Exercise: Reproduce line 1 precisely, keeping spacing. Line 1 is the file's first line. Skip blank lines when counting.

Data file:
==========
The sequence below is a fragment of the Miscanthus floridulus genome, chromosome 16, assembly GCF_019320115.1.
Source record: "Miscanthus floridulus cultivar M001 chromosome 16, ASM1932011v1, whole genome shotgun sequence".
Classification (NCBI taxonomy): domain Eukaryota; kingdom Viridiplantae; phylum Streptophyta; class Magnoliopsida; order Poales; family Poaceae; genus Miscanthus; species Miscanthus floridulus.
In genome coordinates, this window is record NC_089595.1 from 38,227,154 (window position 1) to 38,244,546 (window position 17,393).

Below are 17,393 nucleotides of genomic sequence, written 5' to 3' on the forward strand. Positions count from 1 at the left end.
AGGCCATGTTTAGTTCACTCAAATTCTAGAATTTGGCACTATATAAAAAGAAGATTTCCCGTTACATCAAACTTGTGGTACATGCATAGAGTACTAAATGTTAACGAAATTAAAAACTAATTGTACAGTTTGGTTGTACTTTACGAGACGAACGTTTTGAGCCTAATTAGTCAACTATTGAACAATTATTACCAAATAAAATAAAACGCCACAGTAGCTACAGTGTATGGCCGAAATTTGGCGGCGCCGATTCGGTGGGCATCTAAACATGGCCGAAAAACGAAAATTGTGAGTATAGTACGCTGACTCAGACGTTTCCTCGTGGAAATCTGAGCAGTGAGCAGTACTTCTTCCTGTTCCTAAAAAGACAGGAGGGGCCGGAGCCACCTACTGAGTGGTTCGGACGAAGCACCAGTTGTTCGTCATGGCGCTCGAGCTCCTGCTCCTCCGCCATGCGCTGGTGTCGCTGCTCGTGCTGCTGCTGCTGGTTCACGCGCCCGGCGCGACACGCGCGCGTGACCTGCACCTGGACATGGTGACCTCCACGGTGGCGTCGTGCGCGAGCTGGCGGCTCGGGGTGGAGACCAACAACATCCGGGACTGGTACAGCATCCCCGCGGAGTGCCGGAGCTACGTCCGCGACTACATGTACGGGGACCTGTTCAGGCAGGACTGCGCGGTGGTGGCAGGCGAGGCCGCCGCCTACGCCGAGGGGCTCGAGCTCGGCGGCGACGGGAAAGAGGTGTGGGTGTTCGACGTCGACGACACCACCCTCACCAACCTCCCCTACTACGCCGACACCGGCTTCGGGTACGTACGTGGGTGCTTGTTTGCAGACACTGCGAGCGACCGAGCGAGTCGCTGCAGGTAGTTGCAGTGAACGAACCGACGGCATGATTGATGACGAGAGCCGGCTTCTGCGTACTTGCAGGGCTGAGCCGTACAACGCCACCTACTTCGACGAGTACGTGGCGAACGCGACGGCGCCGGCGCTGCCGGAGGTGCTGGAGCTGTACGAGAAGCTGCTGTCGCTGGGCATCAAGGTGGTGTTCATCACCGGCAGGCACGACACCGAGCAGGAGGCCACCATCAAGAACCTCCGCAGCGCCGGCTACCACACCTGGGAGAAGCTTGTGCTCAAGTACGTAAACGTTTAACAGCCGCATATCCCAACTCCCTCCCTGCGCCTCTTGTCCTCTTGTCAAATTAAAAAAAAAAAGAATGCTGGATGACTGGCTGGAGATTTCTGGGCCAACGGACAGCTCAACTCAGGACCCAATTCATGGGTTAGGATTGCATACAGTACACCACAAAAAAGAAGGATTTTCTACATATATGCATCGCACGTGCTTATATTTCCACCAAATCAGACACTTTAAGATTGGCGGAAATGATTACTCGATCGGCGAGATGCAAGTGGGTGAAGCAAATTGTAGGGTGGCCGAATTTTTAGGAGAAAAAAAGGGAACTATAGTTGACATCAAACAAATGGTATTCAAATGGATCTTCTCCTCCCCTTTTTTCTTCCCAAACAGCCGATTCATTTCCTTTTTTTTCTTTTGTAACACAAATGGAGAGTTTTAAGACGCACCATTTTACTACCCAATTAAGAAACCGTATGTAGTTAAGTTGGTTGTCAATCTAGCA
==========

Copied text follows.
The sequence below is a fragment of the Miscanthus floridulus genome, chromosome 16, assembly GCF_019320115.1.